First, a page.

Xcite Energy (LSE: XEL) shareholders have every right to be disappointed in the company’s performance so far this year. Indeed, even after the company reported a stellar set of pre-production flow test results from its Bentley oil field at the end of last year, the oil minnow’s share price has gone nowhere but down during the past few months.
However, Xcite announced some great news this morning, revealing that the company had entered into a collaboration agreement with Statoil and Shell, allowing the parties to evaluate potential synergies between the Bentley and Bressay Fields. This agreement has opened up the possibility of a joint venture between Xcite, Shell and Statoil.
Still, the question remains, even after this good news, will Xcite’s shares push back to their 2011 high of 400p, or retest the 2010 low of 35p?
Unfortunately, Xcite is facing several headwinds going forward, none of which are under the company’s control.
For example, it is widely believed that Xcite is unlikely to receive any takeover or joint-venture offers to develop the Bentley field, until the Scottish referendum has taken place.
Further, the company is constrained by operating conditions within the North Sea. Specifically, ageing infrastructure, high tax liabilities and high costs are three factors driving oil companies away from the region.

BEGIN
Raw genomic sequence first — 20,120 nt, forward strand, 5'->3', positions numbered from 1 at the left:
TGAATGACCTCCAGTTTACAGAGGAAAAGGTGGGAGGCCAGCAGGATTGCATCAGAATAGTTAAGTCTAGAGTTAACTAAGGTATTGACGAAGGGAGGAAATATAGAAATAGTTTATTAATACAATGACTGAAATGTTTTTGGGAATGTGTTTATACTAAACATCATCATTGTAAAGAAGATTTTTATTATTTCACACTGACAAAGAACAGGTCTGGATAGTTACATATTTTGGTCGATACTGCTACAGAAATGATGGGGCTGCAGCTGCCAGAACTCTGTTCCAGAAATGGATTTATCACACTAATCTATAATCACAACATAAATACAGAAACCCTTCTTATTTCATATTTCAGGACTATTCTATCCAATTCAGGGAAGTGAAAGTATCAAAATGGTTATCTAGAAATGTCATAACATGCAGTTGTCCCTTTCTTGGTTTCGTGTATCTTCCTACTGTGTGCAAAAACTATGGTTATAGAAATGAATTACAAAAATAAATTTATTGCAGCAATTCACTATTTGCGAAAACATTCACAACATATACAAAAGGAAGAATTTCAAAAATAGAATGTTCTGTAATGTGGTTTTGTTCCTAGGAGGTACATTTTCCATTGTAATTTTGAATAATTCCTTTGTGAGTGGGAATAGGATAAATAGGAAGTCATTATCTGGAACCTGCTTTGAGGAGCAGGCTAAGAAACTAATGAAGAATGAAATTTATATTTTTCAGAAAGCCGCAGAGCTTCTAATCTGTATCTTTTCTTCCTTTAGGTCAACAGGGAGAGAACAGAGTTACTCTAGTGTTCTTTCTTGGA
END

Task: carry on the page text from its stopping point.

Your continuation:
Still, the recently released Wood Report, commissioned to establish the best way of extending the North Sea’s life and boosting the UK’s oil production, contains many recommendations that would make the region more attractive to investors.
Thankfully, the proposals put forward within the report are likely to be adopted after the outcome of the Scottish referendum; both the Scottish and UK governments have voiced their support for the reports proposals.
Additionally, Xcite’s management remains proactive and are doing everything possible to speed up the development of the Bentley field.
During the space of the last year alone, Xcite has signed an offtake agreement with BP, a memorandum of understanding with AMEC for the development of the Bentley field,another memorandum of understanding with Teekay Shipping for the provision of shipping services for Bentley field infrastructure, and as mentioned above, the collaboration agreement with Statoil and Shell.
But how much is Xcite worth?
Of course, the key question on everyone’s lips is how much is Xcite actually worth and are the company’s shares under, or overvalued at current levels?
My preferred method of valuing oil exploration companies like Xcite, is to compare the company’s PV-10 figure to its enterprise value.
The PV-10 ratio attempts to show us the future value of all of the hydrocarbon reserves held by the company, net of extraction expenses. Therefore, oil and gas companies trading below their PV-10 figure are often considered undervalued.
Xcite’s PV-10 value of proved and probable reserves stands at £4.5bn, after the deduction of tax this figure drops to £2.1bn, significantly above Xcite’s current enterprise value of around £250 million.
So, as Xcite is currently trading at a huge discount to the value of its oil reserves, it would appear that the company is seriously undervalued.
Rupert owns shares in XCITE ENERGY LIMITED.